On shore leave, a young sailor meets and falls in love with a pretty young blonde. He goes home with her to meet her parents, but they don't approve of him at all. Their daughter takes ...
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On a layover in Hawaii two conniving Navy seamen borrow money to lay down bets that their ship will win the upcoming gunnery practice trophy, having found out that the current gunnery champ... See full summary »
A sailor bets his friends he can date any woman he wants to. They pick out a librarian with a reputation as a "cold fish", and when he pursues her he discovers that he has competition--and ... See full summary »
Bill Whipple is a happy-go-lucky mechanic for MacDonald who thinks that he is the worlds greatest driver and lover. Mac has treated Bill like a son since he took him in. One day at the ... See full summary »
Haines plays the role of a festive British nobleman, for whom a marriage has been arranged by his relatives. He goes to a European Summer resort and poses as a gigolo to meet the girl ... See full summary »
C. Aubrey Smith
Two sailors are leaving the US Navy after 10 years. In their spare time, one of them (Haines) invents a carburetor that should increase the speed that powered boats will run, but all that ... See full summary »
On shore leave, a young sailor meets and falls in love with a pretty young blonde. He goes home with her to meet her parents, but they don't approve of him at all. Their daughter takes offense at this, and in the ensuing argument she storms out of the house determined to live on her own. She believes that her new boyfriend will marry her, but when he admits that he's not the marrying kind and then goes back to sea, she feels hurt and rejected and her life goes into a downward spiral.Written by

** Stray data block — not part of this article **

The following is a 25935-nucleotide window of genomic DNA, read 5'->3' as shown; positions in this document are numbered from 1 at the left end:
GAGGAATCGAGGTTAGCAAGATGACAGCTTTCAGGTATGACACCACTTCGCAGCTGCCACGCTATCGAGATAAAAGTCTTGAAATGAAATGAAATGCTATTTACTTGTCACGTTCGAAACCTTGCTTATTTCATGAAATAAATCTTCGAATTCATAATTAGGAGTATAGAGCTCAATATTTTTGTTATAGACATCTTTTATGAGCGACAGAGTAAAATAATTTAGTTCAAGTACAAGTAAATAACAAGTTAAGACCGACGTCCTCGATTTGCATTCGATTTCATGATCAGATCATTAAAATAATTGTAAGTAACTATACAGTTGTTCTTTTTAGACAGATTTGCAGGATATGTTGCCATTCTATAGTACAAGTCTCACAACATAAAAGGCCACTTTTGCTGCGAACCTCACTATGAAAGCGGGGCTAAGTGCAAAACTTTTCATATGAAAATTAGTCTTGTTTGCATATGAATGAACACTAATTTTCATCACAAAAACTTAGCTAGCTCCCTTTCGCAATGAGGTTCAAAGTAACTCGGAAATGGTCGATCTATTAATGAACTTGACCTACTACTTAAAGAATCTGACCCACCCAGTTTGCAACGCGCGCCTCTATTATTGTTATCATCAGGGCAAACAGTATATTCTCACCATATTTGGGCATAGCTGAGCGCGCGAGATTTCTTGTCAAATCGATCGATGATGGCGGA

This was the first all-talking picture William Haines starred in. He had previously starred in MGM's first talkie, a silent film with talking sequences, in 1928 and had appeared in MGM's 1929 all-star revue. See more »
William Haines Aims To Tease In His Debut Talkie Feature
A silly, irresponsible sailor gives his new girlfriend a bad case of the NAVY BLUES when he loves her & leaves her, instead of offering marriage.
Carrying on the Silly Billy antics he perfected in silent pictures, William Haines made his talkie feature debut in this piece of cinematic fluff, released 5 days before Christmas, 1929. He would play variations of this character throughout the rest of his screen career. Just as important, in NAVY BLUES he showed himself well capable of being a talkie star. Although he acts like a complete cad, he does so with a certain amount of boyish charm, and that's what made money for the studios. And the very next year, 1930, Haines would be Hollywood's male box office champ.
The plot doesn't stand up to much scrutiny. Haines' wild & flamboyant behavior, quite frankly, would make him a good candidate for a 'don't ask - don't tell' policy, and a frequent inhabitant of the brig. His eventual rehabilitation seems suspiciously superficial. Anita Page, as his disappointed sweetheart, seems a bit too easily pushed into prostitution. Karl Dane, as a hulking Swede seaman, is given little to do except act exceedingly simple-minded.
Still, in the final accounting this is William Haines' film, and although his character is slightly repellent, Haines is never less than amusing.
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